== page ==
Wednesday, 7th June 2023

Bird Flu: A Tale Of Two Poultry Farmers

By Ajibola Amzat
18 December 2009   |   10:00 pm
  DR. Alaba Faramade Towoju could be mistaken for a combatant soldier. Wide chest, strong arms and eyes that seemed to have seen many horrors of war. His visage indeed bears testimony to many days of hard going. A few inches below receding hairline above his head, his glistening brows are furrowed.

Around his mouth region, from his close shaven chin, filaments of white and black hairs have begun to sprout. But the growth is only visible to a keen observer. In a matter of weeks, hair will grow taller on that smooth region of his face again, and they will once again be cleared out under a few strokes of sharp razor, just the way his poultry was cleared out, not by Avian Influenza (AI), he insisted, but by a sundry of life-threatening infections that kill thousands of domestic birds in recent time at Okinni Village, Egbedore Local Government Area of Osun State, and sent many poultry farmers out of business for good.


Dr. Towoju’s story reads like a paradox. Here is a veterinary medical surgeon who had been practicing poultry farming for more than 20 years and had helped nurse the birds of other farmers, yet when death-dealing diseases struck, his gifted hands could not rescue his poultry from the grip of death. Years of learning the science of animal care frittered away without a fuss. But such is the business of poultry farming in Nigeria, he stated matter-of-factly. When tragedy strikes in the poultry farm, the best of vet doctors could be left befuddled.

Back in the 80s, his poultry, Sterling Vet Care Farm accommodated 10, 000 layers. “Today, as you can see, it is an empty farm.” Towoju would tell you that raising chickens is a slaving job that could test the patience of Florence Nightingale. “Each day, you wake up hoping that virus or some bacteria don’t find way to your farm, or that some troublesome ants don’t beat your security system and invade where your poultry are kept, or that the weather is neither too hot nor too cold to challenge the survival of your kept birds. At the peak of dry season especially, birds die in droves.” Heat stroke is a disease common when weather starts getting hotter.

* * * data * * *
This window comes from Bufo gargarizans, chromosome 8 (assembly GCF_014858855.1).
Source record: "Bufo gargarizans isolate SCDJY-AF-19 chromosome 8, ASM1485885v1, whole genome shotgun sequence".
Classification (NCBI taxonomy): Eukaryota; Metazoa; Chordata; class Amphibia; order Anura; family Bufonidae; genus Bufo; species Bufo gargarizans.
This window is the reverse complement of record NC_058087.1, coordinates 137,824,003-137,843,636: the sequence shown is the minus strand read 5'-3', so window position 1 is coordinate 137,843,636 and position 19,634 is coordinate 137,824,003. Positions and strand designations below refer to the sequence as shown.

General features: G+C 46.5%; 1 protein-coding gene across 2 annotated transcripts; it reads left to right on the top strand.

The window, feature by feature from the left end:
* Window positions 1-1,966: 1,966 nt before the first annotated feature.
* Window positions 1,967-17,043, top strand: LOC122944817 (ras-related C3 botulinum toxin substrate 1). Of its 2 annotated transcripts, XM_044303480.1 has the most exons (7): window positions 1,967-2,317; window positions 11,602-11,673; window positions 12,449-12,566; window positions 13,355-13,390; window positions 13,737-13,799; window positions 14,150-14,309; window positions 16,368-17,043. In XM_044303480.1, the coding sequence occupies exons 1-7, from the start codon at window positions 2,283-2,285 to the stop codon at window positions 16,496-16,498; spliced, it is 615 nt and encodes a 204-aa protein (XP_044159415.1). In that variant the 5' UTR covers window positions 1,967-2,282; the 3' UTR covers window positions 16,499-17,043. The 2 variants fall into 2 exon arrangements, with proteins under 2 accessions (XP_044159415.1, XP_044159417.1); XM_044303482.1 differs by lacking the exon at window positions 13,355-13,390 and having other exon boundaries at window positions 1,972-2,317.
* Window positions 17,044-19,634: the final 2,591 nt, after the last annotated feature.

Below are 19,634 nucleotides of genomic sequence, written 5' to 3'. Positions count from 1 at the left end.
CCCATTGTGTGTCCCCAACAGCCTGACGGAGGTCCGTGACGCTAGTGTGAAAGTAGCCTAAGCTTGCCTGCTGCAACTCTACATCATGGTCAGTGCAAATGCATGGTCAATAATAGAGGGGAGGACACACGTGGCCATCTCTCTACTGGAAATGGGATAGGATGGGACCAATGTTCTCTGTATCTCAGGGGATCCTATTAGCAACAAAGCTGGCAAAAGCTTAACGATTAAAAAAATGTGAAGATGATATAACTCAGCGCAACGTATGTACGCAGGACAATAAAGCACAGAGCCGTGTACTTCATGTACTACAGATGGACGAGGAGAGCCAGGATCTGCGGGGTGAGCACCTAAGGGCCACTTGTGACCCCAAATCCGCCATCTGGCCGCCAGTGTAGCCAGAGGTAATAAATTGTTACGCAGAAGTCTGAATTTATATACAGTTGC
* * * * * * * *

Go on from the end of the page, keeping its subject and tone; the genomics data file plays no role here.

Other troubles of a poultry farmer include proliferation of fake animal drugs and low quality of parent stocks. Towoju said it is pretty hard these days to get original drugs to administer on ailing birds. “In fact, many farmers lost their chickens to fake drugs that are sold everywhere these days. And if your parents stocks are not healthy enough from the point of collection, then they begin to develop all manner of problems, and finally they die.”

This is the running battle that the vet doctor has been fighting since 1986 when he began poultry farming in commercial quantity. And this, of course, is one of the trials of life that cuts deep inscription on the weather-beaten face of Dr. Alaba Towoju, a 1983 graduate of veterinary medicine, University of Ibadan.

If Towoju’s story reads like the account of fabled Ms. Nightingale in the midst of the dead, the story of Mrs. Aderanti Adediran, a backyard poultry farmer is a test of determination by a single mother eking out a living with three children on the paltry proceeds of poultry production. And the recent outbreak of AI sent the family income even further on downward slope.

In many states across the federation, 2006 was the year of eat-egg- and-risk-a-deadly- infection; eat- chicken-and-get- a-flu media publicity. In Osun State, the news was taken as gospel. Everybody believed the message with the faith of the Pentecostalist. And that doomsday campaign hit the finances of Mrs. Adediran’s family real bad. As if that experience wasn’t crippling enough, the following year brought more cruel tragedy. She lost her husband. Yet, survive she must with her brood. And that is why she is stuck with the business of raising chickens, AI or other worse pandemics, regardless.